Know Every Student...
By Name and Need is Donald Shively's Philosophy
For Donald Shively, superintendent of Paducah Public Schools, teaching is more than a career; it’s a calling. A third-generation teacher, Shively credits his mother and grandmothers with the inspiration to teach. “Growing up with those role models, you see the impact you can have on other people, how you can meet their needs, encourage and inspire, and change lives,” Shively explains. “I feel called to do that.”
Shively has been an educator since 1997, when he started his career at Paducah Tilghman High School teaching chemistry and physics. Later, his work in academics took him to Ballard Memorial High School and eventually to become an assistant superintendent. Now, as the superintendent of the Paducah Public Schools, he brings a fresh perspective to the district.
“I’m the first superintendent they’ve hired from within the school district. That gives me a very unique perspective of our district. It gives me a well-rounded view of what we need to do to improve by building on the tradition of excellence,” Shively says. And this year, as Paducah celebrates 150 years of public education, he’s energized to do just that.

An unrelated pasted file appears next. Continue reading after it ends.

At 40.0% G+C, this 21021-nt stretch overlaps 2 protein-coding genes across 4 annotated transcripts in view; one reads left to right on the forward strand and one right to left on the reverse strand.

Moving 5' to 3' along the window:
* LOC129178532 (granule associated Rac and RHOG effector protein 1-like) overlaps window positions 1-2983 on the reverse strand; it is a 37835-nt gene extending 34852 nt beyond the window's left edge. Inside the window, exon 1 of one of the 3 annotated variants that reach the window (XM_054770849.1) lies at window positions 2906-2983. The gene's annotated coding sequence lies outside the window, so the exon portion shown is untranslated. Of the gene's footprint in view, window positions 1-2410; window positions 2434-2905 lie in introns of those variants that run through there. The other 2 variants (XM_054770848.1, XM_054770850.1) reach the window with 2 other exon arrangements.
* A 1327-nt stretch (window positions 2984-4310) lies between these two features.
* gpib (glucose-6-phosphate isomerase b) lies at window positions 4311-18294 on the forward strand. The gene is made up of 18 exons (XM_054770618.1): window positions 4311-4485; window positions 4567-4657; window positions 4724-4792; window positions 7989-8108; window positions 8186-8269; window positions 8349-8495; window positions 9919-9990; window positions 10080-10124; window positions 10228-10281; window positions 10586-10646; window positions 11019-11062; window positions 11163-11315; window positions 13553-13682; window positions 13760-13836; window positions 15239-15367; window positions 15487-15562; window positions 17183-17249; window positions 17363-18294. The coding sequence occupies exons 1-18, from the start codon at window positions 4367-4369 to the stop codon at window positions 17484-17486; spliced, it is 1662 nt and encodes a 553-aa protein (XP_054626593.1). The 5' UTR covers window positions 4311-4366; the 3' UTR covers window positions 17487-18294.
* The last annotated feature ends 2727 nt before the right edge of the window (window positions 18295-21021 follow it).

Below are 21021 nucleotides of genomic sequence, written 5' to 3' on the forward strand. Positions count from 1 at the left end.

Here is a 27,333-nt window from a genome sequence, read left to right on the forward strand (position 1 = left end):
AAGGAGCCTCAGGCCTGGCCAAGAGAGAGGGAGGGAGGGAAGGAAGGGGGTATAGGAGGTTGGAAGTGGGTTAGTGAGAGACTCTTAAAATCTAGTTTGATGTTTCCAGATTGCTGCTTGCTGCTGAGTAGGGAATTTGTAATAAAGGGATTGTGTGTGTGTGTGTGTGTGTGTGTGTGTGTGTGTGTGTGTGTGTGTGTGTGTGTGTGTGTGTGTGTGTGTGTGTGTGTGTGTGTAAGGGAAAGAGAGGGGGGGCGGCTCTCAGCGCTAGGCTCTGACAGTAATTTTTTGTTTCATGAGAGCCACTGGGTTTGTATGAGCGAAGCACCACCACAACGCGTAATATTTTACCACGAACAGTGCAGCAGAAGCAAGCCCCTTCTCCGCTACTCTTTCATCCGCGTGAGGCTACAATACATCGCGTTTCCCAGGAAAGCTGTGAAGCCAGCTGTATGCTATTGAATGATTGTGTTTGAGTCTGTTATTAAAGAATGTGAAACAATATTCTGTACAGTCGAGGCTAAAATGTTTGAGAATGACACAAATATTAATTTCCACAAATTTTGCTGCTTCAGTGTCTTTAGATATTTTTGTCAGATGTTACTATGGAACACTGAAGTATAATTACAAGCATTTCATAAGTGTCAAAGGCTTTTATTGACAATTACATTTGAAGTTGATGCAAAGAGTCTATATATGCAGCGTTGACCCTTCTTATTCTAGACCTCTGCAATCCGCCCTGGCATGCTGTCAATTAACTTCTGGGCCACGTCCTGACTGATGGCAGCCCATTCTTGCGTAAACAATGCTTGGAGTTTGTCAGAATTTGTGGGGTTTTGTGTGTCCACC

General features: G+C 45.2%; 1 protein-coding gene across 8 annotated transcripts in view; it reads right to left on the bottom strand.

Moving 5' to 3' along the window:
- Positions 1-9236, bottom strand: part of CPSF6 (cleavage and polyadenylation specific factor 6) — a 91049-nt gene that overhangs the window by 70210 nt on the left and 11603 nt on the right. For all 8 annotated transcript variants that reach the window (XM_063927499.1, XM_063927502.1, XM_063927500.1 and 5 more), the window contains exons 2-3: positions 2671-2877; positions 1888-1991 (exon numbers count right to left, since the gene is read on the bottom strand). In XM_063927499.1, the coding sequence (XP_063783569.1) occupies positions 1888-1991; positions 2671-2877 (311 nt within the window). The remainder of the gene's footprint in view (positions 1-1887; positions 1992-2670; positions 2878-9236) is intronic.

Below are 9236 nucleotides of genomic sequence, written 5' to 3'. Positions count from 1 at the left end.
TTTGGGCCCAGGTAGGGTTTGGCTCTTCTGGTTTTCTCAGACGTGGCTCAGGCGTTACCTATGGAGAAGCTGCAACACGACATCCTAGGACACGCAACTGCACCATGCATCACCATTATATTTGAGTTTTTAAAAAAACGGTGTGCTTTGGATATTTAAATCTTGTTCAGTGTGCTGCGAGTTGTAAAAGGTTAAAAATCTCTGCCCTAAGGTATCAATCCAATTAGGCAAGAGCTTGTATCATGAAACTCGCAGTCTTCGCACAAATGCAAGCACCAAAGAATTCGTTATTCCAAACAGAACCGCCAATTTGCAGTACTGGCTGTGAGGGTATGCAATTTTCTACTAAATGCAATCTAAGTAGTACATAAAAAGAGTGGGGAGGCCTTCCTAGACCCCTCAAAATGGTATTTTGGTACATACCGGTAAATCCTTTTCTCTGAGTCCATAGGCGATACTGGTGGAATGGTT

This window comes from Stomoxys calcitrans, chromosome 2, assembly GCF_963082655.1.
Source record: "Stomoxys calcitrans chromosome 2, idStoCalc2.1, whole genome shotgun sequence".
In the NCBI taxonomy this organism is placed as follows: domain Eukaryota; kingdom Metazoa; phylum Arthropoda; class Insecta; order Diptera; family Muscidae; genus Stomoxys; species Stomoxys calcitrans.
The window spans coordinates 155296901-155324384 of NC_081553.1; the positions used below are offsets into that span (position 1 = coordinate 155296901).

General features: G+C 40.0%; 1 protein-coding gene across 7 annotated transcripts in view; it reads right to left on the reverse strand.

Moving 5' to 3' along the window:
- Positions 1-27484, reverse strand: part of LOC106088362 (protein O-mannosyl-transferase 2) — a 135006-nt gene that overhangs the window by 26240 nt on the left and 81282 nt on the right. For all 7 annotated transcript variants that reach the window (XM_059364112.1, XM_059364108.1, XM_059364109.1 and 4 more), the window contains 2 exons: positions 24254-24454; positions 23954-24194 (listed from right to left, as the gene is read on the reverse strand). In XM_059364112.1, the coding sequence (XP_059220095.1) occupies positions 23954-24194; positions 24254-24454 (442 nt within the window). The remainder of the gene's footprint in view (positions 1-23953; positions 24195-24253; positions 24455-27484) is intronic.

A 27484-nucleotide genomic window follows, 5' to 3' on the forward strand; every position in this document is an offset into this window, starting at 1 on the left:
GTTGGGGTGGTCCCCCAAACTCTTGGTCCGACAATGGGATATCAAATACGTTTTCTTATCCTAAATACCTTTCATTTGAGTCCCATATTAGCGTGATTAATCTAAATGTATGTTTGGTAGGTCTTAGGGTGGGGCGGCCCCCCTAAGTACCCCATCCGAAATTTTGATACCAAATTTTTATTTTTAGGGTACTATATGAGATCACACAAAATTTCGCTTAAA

His philosophy moving forward is simple: “know every child by name and need.”
To achieve this, he believes in a team approach to constant improvement led by inspiring teachers and staff. As a team, the district must meet the needs of each and every child, no matter where they are, Shively explains. It’s not just vital to the schools, but to the community.
“Our school district is a mirror image of our community,” Shively continues. “It values education, extra-curricular activities, and the arts. We’ve always valued a well-rounded person. We’ve got a lot of great kids that are focused on excelling.”
In the high school, this involves implementing a capstone project that places students with local businesses for internships. Shively is an advocate for this program because among its many advantages is the increased chance of graduates returning to Paducah to join the workforce. He observes that there is a correlation between a strong school system and a strong economy.
“If we can get those kids building relationships with business partners in the community, it’s my hope that they will then go on to do internships which will give us a better chance of bringing those kids back [after graduation and college],” Shively says. The economic benefits are obvious, but Shively sees more than that. He believes it’s an effort that will strengthen the community as a whole. Therefore, the district must ensure it has the workforce to meet the needs of Paducah, he says.
All of this wouldn’t be possible without a great team, Shively says. “We have a tremendous staff that is committed to meeting the needs of each and every child,” he continues. “I’m constantly impressed by the talent in our teaching staff and the heart of all our employees.” With such dedication and heart throughout the district, Shively’s vision moving forward is clear: “to meet the needs of the community and build the type of citizens Paducah needs.”